Crispin School Academy

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About Crispin School Academy

Name Crispin School Academy
Ofsted Inspections
Headteacher Mr Paul Reddick
Address Church Road, Street, BA16 0AD
Phone Number 01458442714
Phase Academy
Type Academy converter
Age Range 11-16
Religious Character Does not apply
Gender Mixed
Number of Pupils 1050
Local Authority Somerset
Highlights from Latest Inspection


Crispin School Academy continues to be a good school.

What is it like to attend this school?

Crispin School Academy is warm and welcoming. Pupils form strong relationships with staff.

They are known as individuals. Pupils experience a broad and interesting curriculum that prepares them well for their next steps. Leaders are aspirational for what pupils can achieve.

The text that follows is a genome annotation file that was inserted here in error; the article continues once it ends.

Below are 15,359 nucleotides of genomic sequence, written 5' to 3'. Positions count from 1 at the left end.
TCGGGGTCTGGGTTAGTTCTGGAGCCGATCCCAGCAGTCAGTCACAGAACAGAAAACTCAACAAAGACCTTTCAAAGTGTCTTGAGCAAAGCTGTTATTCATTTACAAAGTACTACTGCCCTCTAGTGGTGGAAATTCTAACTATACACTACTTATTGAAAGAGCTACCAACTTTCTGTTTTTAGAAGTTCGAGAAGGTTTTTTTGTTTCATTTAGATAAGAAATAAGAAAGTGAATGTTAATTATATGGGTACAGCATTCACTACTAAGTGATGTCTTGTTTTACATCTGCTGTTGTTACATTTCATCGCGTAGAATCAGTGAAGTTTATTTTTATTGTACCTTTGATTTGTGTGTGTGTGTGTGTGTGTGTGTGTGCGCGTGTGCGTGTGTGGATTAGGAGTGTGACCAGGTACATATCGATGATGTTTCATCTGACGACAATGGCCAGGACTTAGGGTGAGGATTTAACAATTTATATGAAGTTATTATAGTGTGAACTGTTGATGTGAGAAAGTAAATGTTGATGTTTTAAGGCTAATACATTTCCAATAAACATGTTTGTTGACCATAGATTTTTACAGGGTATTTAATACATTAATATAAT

The majority of pupils have positive attitudes to their learning. They are keen to do well and demonstrate the school's values of aspiration, compassion and excellence. However, a minority of pupils do not always meet the high expectations of leaders.

Pupils agree that bullying, and the use of derogator...y language, is rare. Staff talk about it often to raise pupils' awareness. Pupils say that they report any incidents and that staff take quick action.

Leaders are passionate about providing pupils with a rich set of experiences during their school life. For example, pupils go on residential trips and educational visits. These develop their confidence and support their understanding of the curriculum.